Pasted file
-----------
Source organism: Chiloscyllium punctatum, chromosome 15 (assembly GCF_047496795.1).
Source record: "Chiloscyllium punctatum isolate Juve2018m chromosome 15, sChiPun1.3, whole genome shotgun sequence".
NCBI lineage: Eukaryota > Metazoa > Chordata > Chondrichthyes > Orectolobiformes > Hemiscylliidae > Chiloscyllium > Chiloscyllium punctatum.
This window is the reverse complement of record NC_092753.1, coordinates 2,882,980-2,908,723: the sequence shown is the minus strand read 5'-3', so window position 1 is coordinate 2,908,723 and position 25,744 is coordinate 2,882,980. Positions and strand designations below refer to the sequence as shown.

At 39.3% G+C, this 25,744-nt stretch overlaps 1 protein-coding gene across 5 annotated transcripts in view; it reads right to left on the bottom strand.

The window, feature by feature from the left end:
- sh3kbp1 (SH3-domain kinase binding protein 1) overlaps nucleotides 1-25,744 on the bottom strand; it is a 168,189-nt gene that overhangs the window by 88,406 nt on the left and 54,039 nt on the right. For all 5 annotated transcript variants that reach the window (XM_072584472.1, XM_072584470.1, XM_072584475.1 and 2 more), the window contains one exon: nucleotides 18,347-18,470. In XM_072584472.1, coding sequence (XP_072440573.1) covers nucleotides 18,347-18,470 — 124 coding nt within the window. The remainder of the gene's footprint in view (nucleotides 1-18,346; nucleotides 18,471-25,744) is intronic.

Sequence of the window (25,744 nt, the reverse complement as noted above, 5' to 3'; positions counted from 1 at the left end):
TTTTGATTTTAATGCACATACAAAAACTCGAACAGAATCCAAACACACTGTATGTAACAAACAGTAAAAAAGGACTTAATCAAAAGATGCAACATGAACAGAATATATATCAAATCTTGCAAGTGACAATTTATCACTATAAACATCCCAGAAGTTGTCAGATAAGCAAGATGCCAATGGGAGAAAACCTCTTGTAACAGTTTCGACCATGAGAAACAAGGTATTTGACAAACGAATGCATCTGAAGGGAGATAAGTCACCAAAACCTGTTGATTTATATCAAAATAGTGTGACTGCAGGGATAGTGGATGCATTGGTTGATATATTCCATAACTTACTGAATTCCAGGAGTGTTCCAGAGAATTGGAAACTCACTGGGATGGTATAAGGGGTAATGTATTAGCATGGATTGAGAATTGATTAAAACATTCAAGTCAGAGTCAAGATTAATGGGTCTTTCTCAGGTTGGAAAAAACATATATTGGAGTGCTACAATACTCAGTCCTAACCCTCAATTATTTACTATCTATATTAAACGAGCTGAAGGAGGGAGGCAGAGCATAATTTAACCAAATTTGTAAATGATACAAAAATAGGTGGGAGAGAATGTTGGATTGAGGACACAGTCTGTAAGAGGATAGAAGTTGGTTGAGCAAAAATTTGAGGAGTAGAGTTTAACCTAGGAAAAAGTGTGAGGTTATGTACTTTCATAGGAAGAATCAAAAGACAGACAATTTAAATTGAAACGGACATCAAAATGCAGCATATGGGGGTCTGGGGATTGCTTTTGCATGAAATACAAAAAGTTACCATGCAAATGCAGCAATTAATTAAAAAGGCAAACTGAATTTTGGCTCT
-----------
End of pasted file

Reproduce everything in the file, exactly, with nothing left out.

Source organism: Chiloscyllium punctatum, chromosome 15 (assembly GCF_047496795.1).
Source record: "Chiloscyllium punctatum isolate Juve2018m chromosome 15, sChiPun1.3, whole genome shotgun sequence".
NCBI lineage: Eukaryota > Metazoa > Chordata > Chondrichthyes > Orectolobiformes > Hemiscylliidae > Chiloscyllium > Chiloscyllium punctatum.
This window is the reverse complement of record NC_092753.1, coordinates 2,882,980-2,908,723: the sequence shown is the minus strand read 5'-3', so window position 1 is coordinate 2,908,723 and position 25,744 is coordinate 2,882,980. Positions and strand designations below refer to the sequence as shown.

At 39.3% G+C, this 25,744-nt stretch overlaps 1 protein-coding gene across 5 annotated transcripts in view; it reads right to left on the bottom strand.

The window, feature by feature from the left end:
- sh3kbp1 (SH3-domain kinase binding protein 1) overlaps nucleotides 1-25,744 on the bottom strand; it is a 168,189-nt gene that overhangs the window by 88,406 nt on the left and 54,039 nt on the right. For all 5 annotated transcript variants that reach the window (XM_072584472.1, XM_072584470.1, XM_072584475.1 and 2 more), the window contains one exon: nucleotides 18,347-18,470. In XM_072584472.1, coding sequence (XP_072440573.1) covers nucleotides 18,347-18,470 — 124 coding nt within the window. The remainder of the gene's footprint in view (nucleotides 1-18,346; nucleotides 18,471-25,744) is intronic.

Sequence of the window (25,744 nt, the reverse complement as noted above, 5' to 3'; positions counted from 1 at the left end):
TTTTGATTTTAATGCACATACAAAAACTCGAACAGAATCCAAACACACTGTATGTAACAAACAGTAAAAAAGGACTTAATCAAAAGATGCAACATGAACAGAATATATATCAAATCTTGCAAGTGACAATTTATCACTATAAACATCCCAGAAGTTGTCAGATAAGCAAGATGCCAATGGGAGAAAACCTCTTGTAACAGTTTCGACCATGAGAAACAAGGTATTTGACAAACGAATGCATCTGAAGGGAGATAAGTCACCAAAACCTGTTGATTTATATCAAAATAGTGTGACTGCAGGGATAGTGGATGCATTGGTTGATATATTCCATAACTTACTGAATTCCAGGAGTGTTCCAGAGAATTGGAAACTCACTGGGATGGTATAAGGGGTAATGTATTAGCATGGATTGAGAATTGATTAAAACATTCAAGTCAGAGTCAAGATTAATGGGTCTTTCTCAGGTTGGAAAAAACATATATTGGAGTGCTACAATACTCAGTCCTAACCCTCAATTATTTACTATCTATATTAAACGAGCTGAAGGAGGGAGGCAGAGCATAATTTAACCAAATTTGTAAATGATACAAAAATAGGTGGGAGAGAATGTTGGATTGAGGACACAGTCTGTAAGAGGATAGAAGTTGGTTGAGCAAAAATTTGAGGAGTAGAGTTTAACCTAGGAAAAAGTGTGAGGTTATGTACTTTCATAGGAAGAATCAAAAGACAGACAATTTAAATTGAAACGGACATCAAAATGCAGCATATGGGGGTCTGGGGATTGCTTTTGCATGAAATACAAAAAGTTACCATGCAAATGCAGCAATTAATTAAAAAGGCAAACTGAATTTTGGCTCT